Sunday, 20 January 2013

New Sales: Pseudopod and Beneath Ceaseless Skies

It's been a surprisingly good few weeks for short fiction sales, especially given that I haven't had a whole load of time to send stuff out lately, what with all the work on Prince Thief and Endangered Weapon and, oh, that day job thing I try not to think about.

First up recently came Pseudopod, taking my short story Prisoner of Peace - also recently accepted for Eric Guignard's very-likely-to-be-wonderful After Death anthology - and, due to some scheduling mix-ups and my usual confusion, leading to me tying myself in knots over whether a story that had been accepted but not printed could actually be called a reprint.  Fortunately it can, since After Death comes out in March / April time and Pseudopod are planning to run Prisoner on the anniversary of the Nagasaki bombing, for reasons that I can't explain without giving the whole thing away.*

Then, soon after, Beneath Ceaseless Skies editor Scott Andrews expressed interest in my Leiber-pastichingly-titled tale Ill-Met At Midnight**, with some reservations ... he wasn't entirely sold on the ending and asked me to make a few changes.  I duly went back to it, while sitting in the roof garden of our hotel in Marrakesh on a sunny December afternoon - one of the most pleasant bits of writing I've ever done.  And it did the trick!

Clearly, there's a moral here.  I now know where I've been going wrong all these years, and it has everything to do with not writing everything in beautifully sunny North African locations.  Expect this to be redressed the very moment I make enough money to emigrate...

* In fact, come to think of it, running it on the anniversary of Nagasaki already gives the game away a bit.  But it's also very appropriate, so I think it's probably okay.

** Which I recently read aloud at Fantasycon 2012, if you happen to be one of the nine people who was there.

Sunday, 13 January 2013

A Review: Adrift on the Sea of Rains

A few months ago, I misguidedly promised Ian Sales that I'd read his (rather beautifully, it must be said) self-published novella Adrift on the Sea of Rains and that if I enjoyed it I'd say something nice about it in public.  I figured I could get away with reading a page or two, dismissing it and then quietly forgetting about the whole thing, having at least been nice enough to splash out on a copy.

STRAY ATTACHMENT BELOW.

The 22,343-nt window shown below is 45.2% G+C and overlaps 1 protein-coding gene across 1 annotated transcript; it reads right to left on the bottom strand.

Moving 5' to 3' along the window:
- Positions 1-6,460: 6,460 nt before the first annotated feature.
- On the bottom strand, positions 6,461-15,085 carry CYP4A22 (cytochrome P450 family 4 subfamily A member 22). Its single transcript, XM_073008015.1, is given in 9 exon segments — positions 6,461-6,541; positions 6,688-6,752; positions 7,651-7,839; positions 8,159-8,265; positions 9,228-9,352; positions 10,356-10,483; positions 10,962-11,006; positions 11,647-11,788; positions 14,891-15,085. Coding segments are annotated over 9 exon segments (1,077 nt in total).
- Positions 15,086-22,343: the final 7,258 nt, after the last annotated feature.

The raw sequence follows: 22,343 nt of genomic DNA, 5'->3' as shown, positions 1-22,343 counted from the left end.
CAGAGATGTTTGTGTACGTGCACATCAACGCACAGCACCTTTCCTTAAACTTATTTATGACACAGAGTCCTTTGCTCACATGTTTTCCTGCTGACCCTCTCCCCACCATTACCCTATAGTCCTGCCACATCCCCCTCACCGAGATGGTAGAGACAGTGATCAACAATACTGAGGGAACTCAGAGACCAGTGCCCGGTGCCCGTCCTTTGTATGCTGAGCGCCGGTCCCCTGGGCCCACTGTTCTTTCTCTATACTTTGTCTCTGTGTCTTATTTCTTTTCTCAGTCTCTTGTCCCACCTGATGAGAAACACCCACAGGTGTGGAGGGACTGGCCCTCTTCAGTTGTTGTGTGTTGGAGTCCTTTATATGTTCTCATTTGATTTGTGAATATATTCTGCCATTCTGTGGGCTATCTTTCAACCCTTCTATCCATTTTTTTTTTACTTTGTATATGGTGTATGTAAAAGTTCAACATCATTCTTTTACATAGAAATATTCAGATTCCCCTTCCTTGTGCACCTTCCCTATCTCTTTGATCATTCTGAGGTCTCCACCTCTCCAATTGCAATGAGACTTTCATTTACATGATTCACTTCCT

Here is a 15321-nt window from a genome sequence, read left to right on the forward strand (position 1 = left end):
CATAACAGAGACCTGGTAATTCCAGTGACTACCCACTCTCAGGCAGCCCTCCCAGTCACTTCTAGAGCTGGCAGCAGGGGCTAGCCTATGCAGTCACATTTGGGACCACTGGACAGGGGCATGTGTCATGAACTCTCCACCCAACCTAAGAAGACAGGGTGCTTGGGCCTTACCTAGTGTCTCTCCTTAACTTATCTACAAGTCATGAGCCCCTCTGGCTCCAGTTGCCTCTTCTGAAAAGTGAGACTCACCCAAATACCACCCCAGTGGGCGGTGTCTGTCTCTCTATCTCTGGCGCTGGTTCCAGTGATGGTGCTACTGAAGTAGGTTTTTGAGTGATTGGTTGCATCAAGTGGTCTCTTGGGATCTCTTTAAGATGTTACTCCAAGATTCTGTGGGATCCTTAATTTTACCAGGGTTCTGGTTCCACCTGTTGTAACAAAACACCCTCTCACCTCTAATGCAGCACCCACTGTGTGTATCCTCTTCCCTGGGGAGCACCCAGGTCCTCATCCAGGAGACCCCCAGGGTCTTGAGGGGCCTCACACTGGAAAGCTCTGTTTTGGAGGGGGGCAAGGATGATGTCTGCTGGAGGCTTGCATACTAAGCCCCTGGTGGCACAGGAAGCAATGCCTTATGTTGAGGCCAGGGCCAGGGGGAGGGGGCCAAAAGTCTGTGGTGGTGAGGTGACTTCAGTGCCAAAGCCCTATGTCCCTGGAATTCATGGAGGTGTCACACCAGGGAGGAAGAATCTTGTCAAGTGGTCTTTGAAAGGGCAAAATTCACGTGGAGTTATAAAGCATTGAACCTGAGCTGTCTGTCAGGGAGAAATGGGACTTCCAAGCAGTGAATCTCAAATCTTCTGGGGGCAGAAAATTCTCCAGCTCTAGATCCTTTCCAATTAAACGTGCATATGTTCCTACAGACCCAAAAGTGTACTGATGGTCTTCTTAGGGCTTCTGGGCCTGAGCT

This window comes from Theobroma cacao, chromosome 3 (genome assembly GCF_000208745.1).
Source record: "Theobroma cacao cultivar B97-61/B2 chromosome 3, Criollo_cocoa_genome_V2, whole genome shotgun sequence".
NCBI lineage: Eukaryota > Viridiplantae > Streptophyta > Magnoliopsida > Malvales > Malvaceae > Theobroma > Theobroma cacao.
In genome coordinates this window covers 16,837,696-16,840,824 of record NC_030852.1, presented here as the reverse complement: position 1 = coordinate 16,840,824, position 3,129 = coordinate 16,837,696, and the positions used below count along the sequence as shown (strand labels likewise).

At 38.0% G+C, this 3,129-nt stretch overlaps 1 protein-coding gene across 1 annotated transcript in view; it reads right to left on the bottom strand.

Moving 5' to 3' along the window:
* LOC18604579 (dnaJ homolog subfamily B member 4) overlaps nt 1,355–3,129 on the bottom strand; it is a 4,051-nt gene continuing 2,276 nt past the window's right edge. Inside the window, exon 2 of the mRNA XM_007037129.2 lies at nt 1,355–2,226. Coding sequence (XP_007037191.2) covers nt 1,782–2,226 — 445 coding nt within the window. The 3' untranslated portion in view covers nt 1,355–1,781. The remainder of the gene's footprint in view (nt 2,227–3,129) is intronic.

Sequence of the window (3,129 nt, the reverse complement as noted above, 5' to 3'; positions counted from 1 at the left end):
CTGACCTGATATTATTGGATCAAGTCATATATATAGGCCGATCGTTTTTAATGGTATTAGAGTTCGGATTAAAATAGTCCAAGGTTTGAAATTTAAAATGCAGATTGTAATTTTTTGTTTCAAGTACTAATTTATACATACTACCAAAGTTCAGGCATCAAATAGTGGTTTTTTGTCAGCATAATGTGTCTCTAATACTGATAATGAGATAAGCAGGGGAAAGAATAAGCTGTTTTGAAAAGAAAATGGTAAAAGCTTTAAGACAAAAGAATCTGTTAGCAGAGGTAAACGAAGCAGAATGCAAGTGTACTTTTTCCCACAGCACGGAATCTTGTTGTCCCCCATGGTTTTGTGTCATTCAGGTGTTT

Now, maybe I should have guessed from the fact that so many big name authors have expressed their admiration for Adrift - see, for example, Lavie Tidhar's gushing praise here - that my scheme was flawed.  Probably I'd just assumed Ian had preyed upon the basic weakness of every writer and plied them with free booze.  Needless to say, I wasn't banking on Adrift on the Sea of Rains turning out to be one of my favourite reads of the year.

But it was, and a month on from reading it, with nothing else pressing to talk about, it still is ... so I guess it's time I said something nice.

I won't spoil too much of the story, since Adrift unfolds in such a delicate and careful fashion, in such neatly unfolding layers, that you're better coming to it with minimal foreknowledge.  Our cast are a crew of astronauts - or lunanauts? - trapped in an impossible situation by a cruel yet very plausible twist of geopolitical fate, and then offered a tiny sliver of hope and an ever-diminishing window in which to take advantage of it.  How they go about doing so, along with a parallel back-story that steadily fills in the gaps of why things went so wrong in the first place, is the meat of Ian's tale.  Try and imagine something akin to Clarke's A Fall of Moondust had it been written with some of Gene Wolfe's elusiveness and you'll have a fair idea of what to expect.

I know Ian's proud of the hard science aspects of Adrift, and justifiably so; he's brought a physicality and a richness of detail to his tale that's terrifically hard to get right without falling into nitpicking, and without sacrificing the all-important sense of awe that a story like this needs.  But what makes it that bit more fun (and for something so determined to be scientifically rigorous, Adrift is a whole hell of a lot of fun) is how all that rich scientific realism is coupled to such a basically preposterous plot; that Ian takes his believable characters and their believable setting and hurls them at a concept that include Nazi mad science, inter-dimensional travel and cold war paranoia at its most extreme.